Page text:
Low Fragrant Sumac

Staff Pick of the Week!

Ron Wilson shares one of his favorite plants for the landscape!

Why did you pick this plant?
This is a low maintenance low growing deciduous shrub that is way underused in the landscape. Looking for a low hedge that rarely needs pruning? Or a mass planting on a hillside or need a taller groundcover? This plant offers year round interest (winter stems, spring flowers, good green leaves, excellent fall colors). Once you recognize what it looks like, you’ll start to see it in parking lot islands, hillside plantings (corner or 5 Mile and Beechmont Ave. is a huge hillside planting), and low massing hedge (corner or Hopewell and Montgomery Rd as a low hedge in the corner planting). So many uses, yet way under used. –Ron Wilson


Part 2

2012-11-13 08:39:45 by Nurseryman75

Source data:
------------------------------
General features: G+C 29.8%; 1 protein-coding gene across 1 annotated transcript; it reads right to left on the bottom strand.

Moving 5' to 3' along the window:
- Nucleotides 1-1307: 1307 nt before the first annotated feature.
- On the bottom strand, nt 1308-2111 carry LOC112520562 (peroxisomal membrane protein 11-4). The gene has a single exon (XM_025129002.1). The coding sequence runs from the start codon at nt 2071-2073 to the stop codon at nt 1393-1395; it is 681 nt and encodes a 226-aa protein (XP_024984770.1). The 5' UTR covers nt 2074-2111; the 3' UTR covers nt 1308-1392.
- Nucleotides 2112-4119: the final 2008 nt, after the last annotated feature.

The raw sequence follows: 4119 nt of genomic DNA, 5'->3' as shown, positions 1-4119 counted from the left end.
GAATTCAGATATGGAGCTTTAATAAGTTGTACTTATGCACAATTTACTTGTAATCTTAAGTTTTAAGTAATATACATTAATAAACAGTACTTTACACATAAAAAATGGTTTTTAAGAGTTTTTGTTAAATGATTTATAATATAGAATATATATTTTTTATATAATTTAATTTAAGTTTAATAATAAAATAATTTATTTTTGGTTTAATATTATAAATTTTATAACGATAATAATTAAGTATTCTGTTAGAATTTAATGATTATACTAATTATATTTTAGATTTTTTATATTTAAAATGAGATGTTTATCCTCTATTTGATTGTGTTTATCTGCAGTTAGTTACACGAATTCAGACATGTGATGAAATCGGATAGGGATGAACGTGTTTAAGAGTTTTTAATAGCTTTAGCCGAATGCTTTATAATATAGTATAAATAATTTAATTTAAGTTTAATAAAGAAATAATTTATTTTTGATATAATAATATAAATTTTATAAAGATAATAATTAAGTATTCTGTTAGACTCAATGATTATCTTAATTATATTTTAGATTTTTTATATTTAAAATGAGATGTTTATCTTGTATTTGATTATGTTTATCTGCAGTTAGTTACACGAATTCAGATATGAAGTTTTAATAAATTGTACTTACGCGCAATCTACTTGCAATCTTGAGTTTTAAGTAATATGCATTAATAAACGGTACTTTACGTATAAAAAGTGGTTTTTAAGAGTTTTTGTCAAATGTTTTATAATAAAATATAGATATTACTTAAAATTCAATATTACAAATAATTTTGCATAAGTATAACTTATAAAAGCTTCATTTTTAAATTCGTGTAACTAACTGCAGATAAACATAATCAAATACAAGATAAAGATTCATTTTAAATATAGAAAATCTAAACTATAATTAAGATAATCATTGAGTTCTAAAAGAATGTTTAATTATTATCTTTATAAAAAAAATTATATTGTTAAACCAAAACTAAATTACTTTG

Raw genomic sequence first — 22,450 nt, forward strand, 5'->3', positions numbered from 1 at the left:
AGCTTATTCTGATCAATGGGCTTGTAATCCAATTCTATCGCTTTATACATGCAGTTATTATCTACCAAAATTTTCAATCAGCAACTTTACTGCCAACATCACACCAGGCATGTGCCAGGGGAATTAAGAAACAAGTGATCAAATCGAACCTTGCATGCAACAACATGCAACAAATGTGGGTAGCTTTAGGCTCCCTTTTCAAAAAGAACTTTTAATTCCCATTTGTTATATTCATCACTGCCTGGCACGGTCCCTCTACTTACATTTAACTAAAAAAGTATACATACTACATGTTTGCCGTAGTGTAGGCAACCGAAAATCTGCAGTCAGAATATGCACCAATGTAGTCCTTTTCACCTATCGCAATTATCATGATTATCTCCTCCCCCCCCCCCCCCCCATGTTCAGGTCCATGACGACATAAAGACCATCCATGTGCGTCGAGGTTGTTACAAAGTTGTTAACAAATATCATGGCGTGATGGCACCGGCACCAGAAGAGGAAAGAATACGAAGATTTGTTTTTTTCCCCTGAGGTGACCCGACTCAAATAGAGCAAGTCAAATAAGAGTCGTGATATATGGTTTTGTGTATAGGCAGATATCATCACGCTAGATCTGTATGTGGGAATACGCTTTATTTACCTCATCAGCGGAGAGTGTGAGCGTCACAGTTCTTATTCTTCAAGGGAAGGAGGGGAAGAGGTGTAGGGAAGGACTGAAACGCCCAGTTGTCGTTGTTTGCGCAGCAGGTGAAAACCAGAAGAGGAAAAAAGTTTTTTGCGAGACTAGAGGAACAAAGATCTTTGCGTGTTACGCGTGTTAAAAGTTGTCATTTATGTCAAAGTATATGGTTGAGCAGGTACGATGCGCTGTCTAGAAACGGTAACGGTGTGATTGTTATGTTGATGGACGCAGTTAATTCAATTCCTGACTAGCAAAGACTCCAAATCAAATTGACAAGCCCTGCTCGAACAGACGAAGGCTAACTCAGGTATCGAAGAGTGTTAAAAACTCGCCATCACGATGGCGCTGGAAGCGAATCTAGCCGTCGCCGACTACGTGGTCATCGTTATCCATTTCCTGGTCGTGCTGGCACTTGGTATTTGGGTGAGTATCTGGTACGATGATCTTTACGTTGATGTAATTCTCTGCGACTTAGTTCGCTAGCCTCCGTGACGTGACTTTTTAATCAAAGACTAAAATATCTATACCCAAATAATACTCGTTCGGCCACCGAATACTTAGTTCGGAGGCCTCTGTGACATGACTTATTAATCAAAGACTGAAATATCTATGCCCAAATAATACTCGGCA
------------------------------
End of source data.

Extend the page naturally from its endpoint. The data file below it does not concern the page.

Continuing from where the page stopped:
In North America, the Smooth Sumac (R. glabra) and the Staghorn Sumac (R. typhina) are sometimes used to make a beverage termed "sumac-ade," "Indian lemonade" or "rhus juice". This drink is made by soaking the drupes in cool water, rubbing them to extract the essence, straining the liquid through a cotton cloth and sweetening it. Native Americans also used the leaves and drupes of the Smooth and Staghorn Sumacs combined with tobacco in traditional smoking mixtures.
Species including the Fragrant Sumac (R. aromatica), the Littleleaf Sumac (R. microphylla), the Skunkbush Sumac (R. trilobata), the Smooth Sumac and the Staghorn Sumac are grown for ornament, either as the wild types or as cultivars


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